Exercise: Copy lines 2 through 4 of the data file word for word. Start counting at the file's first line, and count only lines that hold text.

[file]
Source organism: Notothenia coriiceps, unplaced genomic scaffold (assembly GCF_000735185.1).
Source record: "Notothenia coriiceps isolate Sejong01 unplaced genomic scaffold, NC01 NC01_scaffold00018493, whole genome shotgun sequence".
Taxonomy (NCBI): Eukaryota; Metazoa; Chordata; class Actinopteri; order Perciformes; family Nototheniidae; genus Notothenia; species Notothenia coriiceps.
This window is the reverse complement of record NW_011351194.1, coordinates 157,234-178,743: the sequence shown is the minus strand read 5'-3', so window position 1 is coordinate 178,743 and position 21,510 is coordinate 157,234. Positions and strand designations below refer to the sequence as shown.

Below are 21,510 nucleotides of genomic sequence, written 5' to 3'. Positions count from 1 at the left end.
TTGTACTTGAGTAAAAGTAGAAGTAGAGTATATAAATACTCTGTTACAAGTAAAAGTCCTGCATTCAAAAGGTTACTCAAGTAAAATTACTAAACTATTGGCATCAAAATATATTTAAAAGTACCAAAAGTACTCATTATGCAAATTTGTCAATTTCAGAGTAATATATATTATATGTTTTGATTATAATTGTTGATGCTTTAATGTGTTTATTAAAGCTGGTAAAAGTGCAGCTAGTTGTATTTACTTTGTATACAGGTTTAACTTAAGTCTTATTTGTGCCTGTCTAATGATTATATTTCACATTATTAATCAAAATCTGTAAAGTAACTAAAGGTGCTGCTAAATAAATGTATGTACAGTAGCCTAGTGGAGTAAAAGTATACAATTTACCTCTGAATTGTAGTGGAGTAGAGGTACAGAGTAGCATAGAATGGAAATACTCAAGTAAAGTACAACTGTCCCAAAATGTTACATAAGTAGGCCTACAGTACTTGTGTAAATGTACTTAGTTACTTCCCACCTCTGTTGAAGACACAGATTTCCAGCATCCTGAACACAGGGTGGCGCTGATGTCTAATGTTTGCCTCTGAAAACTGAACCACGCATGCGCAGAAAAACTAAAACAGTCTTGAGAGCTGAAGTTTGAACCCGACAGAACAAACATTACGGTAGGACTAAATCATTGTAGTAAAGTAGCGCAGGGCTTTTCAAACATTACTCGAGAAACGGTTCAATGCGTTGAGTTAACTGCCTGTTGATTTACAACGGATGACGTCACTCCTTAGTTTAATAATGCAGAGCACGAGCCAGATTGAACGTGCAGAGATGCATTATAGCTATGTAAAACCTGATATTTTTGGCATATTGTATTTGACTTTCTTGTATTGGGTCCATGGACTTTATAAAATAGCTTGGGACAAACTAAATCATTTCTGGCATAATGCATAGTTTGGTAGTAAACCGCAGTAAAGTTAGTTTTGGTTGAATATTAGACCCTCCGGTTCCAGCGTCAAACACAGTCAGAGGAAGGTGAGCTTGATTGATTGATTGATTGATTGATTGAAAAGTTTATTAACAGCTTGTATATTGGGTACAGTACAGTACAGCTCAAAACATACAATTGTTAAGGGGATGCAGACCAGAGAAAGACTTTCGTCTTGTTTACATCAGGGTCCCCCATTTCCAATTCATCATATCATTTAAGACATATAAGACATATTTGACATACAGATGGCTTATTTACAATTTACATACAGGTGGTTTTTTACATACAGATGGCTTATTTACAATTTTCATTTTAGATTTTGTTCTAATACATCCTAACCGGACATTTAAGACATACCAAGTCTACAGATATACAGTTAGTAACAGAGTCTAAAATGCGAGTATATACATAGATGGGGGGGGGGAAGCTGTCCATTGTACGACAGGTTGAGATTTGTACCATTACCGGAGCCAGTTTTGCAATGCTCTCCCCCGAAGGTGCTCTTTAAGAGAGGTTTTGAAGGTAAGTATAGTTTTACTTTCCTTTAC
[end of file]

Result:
Source record: "Notothenia coriiceps isolate Sejong01 unplaced genomic scaffold, NC01 NC01_scaffold00018493, whole genome shotgun sequence".
Taxonomy (NCBI): Eukaryota; Metazoa; Chordata; class Actinopteri; order Perciformes; family Nototheniidae; genus Notothenia; species Notothenia coriiceps.
This window is the reverse complement of record NW_011351194.1, coordinates 157,234-178,743: the sequence shown is the minus strand read 5'-3', so window position 1 is coordinate 178,743 and position 21,510 is coordinate 157,234. Positions and strand designations below refer to the sequence as shown.